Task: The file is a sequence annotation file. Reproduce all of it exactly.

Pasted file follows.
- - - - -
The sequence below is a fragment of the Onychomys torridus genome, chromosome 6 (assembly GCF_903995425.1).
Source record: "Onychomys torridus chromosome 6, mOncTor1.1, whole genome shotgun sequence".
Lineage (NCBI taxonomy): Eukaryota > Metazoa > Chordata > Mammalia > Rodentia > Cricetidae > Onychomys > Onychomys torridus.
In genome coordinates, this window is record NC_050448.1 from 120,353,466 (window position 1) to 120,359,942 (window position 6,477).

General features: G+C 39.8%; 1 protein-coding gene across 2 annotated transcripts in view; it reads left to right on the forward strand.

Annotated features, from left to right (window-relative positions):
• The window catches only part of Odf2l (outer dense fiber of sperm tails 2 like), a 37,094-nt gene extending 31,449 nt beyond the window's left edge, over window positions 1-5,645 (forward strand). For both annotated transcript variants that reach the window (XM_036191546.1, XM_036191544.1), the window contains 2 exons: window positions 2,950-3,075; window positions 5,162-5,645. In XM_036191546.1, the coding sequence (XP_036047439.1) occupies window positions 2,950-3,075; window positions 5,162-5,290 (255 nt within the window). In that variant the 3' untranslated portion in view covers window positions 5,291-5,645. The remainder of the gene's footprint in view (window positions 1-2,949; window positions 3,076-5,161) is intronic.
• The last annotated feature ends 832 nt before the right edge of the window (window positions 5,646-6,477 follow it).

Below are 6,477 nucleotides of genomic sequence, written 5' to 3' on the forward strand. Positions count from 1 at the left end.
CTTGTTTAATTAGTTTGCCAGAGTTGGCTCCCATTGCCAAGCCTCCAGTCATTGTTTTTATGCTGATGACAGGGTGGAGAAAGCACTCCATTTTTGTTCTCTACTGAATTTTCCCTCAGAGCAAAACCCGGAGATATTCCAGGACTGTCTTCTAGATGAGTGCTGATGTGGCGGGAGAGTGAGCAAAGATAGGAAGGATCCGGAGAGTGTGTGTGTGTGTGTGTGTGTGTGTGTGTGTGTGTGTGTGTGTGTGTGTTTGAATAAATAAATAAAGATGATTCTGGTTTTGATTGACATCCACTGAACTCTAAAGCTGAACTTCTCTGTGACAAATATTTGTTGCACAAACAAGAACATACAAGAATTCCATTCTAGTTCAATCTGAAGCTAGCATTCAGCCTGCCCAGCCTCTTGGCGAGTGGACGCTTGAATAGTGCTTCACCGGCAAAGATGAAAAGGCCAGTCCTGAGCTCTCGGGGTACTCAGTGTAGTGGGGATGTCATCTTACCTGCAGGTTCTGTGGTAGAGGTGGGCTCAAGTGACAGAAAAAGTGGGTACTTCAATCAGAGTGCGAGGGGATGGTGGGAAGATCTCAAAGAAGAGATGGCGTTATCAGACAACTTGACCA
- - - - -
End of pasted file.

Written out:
The sequence below is a fragment of the Onychomys torridus genome, chromosome 6 (assembly GCF_903995425.1).
Source record: "Onychomys torridus chromosome 6, mOncTor1.1, whole genome shotgun sequence".
Lineage (NCBI taxonomy): Eukaryota > Metazoa > Chordata > Mammalia > Rodentia > Cricetidae > Onychomys > Onychomys torridus.
In genome coordinates, this window is record NC_050448.1 from 120,353,466 (window position 1) to 120,359,942 (window position 6,477).

General features: G+C 39.8%; 1 protein-coding gene across 2 annotated transcripts in view; it reads left to right on the forward strand.

Annotated features, from left to right (window-relative positions):
• The window catches only part of Odf2l (outer dense fiber of sperm tails 2 like), a 37,094-nt gene extending 31,449 nt beyond the window's left edge, over window positions 1-5,645 (forward strand). For both annotated transcript variants that reach the window (XM_036191546.1, XM_036191544.1), the window contains 2 exons: window positions 2,950-3,075; window positions 5,162-5,645. In XM_036191546.1, the coding sequence (XP_036047439.1) occupies window positions 2,950-3,075; window positions 5,162-5,290 (255 nt within the window). In that variant the 3' untranslated portion in view covers window positions 5,291-5,645. The remainder of the gene's footprint in view (window positions 1-2,949; window positions 3,076-5,161) is intronic.
• The last annotated feature ends 832 nt before the right edge of the window (window positions 5,646-6,477 follow it).

Below are 6,477 nucleotides of genomic sequence, written 5' to 3' on the forward strand. Positions count from 1 at the left end.
CTTGTTTAATTAGTTTGCCAGAGTTGGCTCCCATTGCCAAGCCTCCAGTCATTGTTTTTATGCTGATGACAGGGTGGAGAAAGCACTCCATTTTTGTTCTCTACTGAATTTTCCCTCAGAGCAAAACCCGGAGATATTCCAGGACTGTCTTCTAGATGAGTGCTGATGTGGCGGGAGAGTGAGCAAAGATAGGAAGGATCCGGAGAGTGTGTGTGTGTGTGTGTGTGTGTGTGTGTGTGTGTGTGTGTGTGTGTGTTTGAATAAATAAATAAAGATGATTCTGGTTTTGATTGACATCCACTGAACTCTAAAGCTGAACTTCTCTGTGACAAATATTTGTTGCACAAACAAGAACATACAAGAATTCCATTCTAGTTCAATCTGAAGCTAGCATTCAGCCTGCCCAGCCTCTTGGCGAGTGGACGCTTGAATAGTGCTTCACCGGCAAAGATGAAAAGGCCAGTCCTGAGCTCTCGGGGTACTCAGTGTAGTGGGGATGTCATCTTACCTGCAGGTTCTGTGGTAGAGGTGGGCTCAAGTGACAGAAAAAGTGGGTACTTCAATCAGAGTGCGAGGGGATGGTGGGAAGATCTCAAAGAAGAGATGGCGTTATCAGACAACTTGACCA